As a new performing art (Mackay, 2001), TRPGs contain notable instances of design in which the mechanisms of the medium itself – and its corresponding capacity to move its organizers and participants – stand in the foreground. We can learn to recognize and interpret these instances. Furthermore, self-reflexivity in this medium resembles the self-reflexive video game in its having “no winning conditions, … [being] roughly executed, short-lived and deliberately annoying” (Gualeni, 2013). For example, WIARPG states that TRPGs permit the “exercise [of] your personal sense of drama” (Ravachol, 2013a), which then corresponds with deliberately presenting one’s fellow players with fictional adversity and invoking the rules only when even more complications in the already chaotic astrorobber sequence of events are needed. Indeed, Brian Sutton-Smith (2006) would likely locate RPGs as straddling “performance play” (i.e., inhabiting a character for others) and “informal social play” (i.e., gossip, jokes, potlucks). According to Mackay (2001), TRPGs consist of “role-playing performances, extraperformative conversations, and character planning” (p. 126). These performances, including our act of calibrating them and persuading other players to accept and play off of them, can be thematized in a game’s procedures and content. A self-reflexive TRPGs is one that, in the written text or play-as-text, renders conscious and unfamiliar these performances and the mechanisms that produce them. They expose the machinery, whilst keeping it running.
For game studies, this study reaffirms the importance of game ontology (Zagal, et al., 2007), which seeks “… generalizations across [a] range of concrete design choices as embodied in specific games” (p. 22). Such dimensions include “interface, rules, goals, entities, and entity manipulation” (p. 25). For TRPGs, interfaces include the actual table, dice, information sheets, and players themselves. Rules include the systems governing play. Goals include any player motivation encouraged by the system and social circumstances: competition (gamism), creating believable imaginary people in imaginary worlds (simulationism), and spinning an engaging story (narrativism). 4 Entities are the various diegetic and extradiegetic “facts” established in the narrated fiction: a sword does 2D8 damage; Phyllis is mad at Marshall and won’t let him into the house yet; Skeletor has a “Climb” skill. Entity manipulation involves agency over and conscious experimentation with these entities: I hit him with my sword, Marshall uses his predicament to make his escape, Skeletor takes a penalty to climb Snake Mountain in the rain. Self-reflexive TRPGs accomplish a commentary on both all these elements, as well as on the hierarchy itself.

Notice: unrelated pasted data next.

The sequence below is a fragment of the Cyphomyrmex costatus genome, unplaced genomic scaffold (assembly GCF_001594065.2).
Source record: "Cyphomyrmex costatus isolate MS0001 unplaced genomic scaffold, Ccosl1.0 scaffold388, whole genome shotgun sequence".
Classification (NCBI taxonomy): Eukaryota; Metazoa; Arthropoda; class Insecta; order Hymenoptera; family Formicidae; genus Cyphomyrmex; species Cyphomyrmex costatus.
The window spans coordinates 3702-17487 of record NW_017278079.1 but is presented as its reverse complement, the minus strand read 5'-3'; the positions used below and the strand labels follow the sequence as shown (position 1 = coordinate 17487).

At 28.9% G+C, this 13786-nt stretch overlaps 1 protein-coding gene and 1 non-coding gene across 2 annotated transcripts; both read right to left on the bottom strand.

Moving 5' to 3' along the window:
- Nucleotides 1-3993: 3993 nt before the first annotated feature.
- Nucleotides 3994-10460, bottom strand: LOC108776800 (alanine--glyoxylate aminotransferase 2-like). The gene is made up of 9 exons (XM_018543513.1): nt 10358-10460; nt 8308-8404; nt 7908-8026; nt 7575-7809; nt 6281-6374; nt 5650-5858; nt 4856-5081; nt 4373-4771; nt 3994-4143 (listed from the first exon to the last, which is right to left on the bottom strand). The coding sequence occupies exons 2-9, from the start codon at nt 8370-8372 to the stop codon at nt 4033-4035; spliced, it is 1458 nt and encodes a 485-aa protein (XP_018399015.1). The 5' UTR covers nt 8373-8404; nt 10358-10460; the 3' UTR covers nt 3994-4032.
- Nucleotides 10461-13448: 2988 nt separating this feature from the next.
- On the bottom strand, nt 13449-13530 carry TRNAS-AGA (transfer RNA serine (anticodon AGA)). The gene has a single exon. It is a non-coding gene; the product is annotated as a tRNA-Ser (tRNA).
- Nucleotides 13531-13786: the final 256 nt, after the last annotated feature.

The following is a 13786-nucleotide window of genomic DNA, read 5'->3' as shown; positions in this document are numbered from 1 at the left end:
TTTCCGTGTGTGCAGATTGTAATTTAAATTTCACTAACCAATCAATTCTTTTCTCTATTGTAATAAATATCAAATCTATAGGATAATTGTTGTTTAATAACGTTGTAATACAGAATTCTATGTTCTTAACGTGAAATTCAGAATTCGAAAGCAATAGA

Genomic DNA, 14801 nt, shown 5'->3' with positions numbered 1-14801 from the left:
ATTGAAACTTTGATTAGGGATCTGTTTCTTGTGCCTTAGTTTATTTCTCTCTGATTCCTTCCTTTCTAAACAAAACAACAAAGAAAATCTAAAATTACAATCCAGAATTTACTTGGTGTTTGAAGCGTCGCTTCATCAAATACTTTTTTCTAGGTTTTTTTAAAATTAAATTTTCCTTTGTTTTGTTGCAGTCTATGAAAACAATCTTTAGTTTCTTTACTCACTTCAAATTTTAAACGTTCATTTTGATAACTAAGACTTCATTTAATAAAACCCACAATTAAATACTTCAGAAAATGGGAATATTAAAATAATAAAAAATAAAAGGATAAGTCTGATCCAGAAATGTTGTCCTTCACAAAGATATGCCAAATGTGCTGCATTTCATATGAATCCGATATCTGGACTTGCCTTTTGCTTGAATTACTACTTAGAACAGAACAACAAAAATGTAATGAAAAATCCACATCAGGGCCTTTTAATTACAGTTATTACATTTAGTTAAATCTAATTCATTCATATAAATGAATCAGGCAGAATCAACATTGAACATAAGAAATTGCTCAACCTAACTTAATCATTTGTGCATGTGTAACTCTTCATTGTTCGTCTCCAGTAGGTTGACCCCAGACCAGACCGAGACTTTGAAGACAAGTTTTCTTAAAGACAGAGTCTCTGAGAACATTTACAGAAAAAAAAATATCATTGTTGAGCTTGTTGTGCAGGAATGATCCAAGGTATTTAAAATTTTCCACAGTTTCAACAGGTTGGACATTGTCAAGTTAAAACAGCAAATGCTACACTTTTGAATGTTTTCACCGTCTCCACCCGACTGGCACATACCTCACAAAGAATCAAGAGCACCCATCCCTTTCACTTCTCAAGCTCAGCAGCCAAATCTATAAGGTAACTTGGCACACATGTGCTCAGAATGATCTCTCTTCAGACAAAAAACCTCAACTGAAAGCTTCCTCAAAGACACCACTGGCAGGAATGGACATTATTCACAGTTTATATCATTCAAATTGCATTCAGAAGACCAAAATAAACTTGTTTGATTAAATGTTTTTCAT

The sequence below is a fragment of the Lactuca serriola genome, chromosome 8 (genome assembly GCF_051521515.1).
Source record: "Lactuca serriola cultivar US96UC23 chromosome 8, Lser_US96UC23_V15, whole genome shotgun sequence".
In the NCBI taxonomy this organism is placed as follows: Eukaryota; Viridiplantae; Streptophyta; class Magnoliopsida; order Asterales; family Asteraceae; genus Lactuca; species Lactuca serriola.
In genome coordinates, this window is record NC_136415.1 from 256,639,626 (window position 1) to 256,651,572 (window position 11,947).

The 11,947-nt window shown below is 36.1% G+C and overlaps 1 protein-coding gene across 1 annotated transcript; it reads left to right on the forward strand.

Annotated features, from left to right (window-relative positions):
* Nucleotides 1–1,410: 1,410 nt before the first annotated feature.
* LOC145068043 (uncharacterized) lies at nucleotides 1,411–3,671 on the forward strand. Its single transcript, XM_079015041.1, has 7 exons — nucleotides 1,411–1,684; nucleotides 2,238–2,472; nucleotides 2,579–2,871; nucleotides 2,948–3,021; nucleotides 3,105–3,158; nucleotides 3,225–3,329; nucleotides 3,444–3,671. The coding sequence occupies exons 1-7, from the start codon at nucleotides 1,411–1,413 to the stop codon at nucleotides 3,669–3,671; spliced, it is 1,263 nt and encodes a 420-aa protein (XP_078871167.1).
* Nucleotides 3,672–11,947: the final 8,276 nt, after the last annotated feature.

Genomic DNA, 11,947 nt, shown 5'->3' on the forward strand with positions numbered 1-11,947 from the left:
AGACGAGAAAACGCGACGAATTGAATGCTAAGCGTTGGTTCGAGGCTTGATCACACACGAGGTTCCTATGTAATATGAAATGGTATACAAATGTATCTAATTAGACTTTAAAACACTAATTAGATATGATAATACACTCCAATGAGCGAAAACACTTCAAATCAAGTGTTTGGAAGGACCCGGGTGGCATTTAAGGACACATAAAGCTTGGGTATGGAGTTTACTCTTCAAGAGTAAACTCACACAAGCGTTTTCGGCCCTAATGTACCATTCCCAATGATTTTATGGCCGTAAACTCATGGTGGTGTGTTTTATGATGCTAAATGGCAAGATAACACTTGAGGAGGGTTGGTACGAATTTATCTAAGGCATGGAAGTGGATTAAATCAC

WIARPG comments on the TRPG ontology by explicitly directing the “system” away from the tiny business card toward the players themselves, such that all present are cognizant that it is their creative heavy-lifting that brings the game to life. The game argues that the moving parts (i.e., interfaces, rules, and goals) of TRPGs are neither opaque nor inaccessible to players, but rather hinge on the loaded statements players make around the entities as they manipulate them: “Can my brother be in the bank too? My brother’s now here” and “Let’s cut from the robbery to us in the cockpit of the spaceship”. WIARPG draws attention the powers that players hold and that they need only the barest minimum of alibi to entertain themselves. But 1,001 Nights and World Wide Wrestling draw attention to the fact that such shared imaginative space does not exist outside of pre-existing social relations, further highlighting and estranging the act of role-playing for the TRPG players.
Storytelling in 1,001 Nights
The evolving cultural work Arabian Nights is a many-centuries-old collection of adapted, revised tales based around framing devices and embedded narratives. Night after night, as the story goes, Scheherazade tells the newly married Sultan tales with cliffhanger endings that continuously stay her execution at the hands of her husband. As a piece of self-reflexive fiction, the tale-within-a-tale structure allows us to see how humans shape tales to both comment on their society as well as to survive to tell more tales: storytellers cast themselves as wisefolk warning villagers, writers like Charles Dickens lengthen their stories based on financial models such as serial subscriptions, film directors use their current film as their résumé for their next film, and so forth. Meguey Baker’s 1,001 Nights systematizes these commentary and survival elements, as well as the more-than-passing-resemblance between a TRPG session and a group of storytellers. In 1,001 Nights, a group of role-players play out a group of storytellers at the Sultan’s Court who in turn act out their personal jealousies and desires through the simple tales they relate. The game’s design and framing devices allow for even the most simple and/or incoherent tale-within-a-tale to become laden with interpersonal meaning, thematizing the inherent social borders and permeability of the “magic circle” of play (Stenros, 2012). It does so by folding player jealousies into the explicit rules of the game, as well as engaging with TRPG “stance theory”.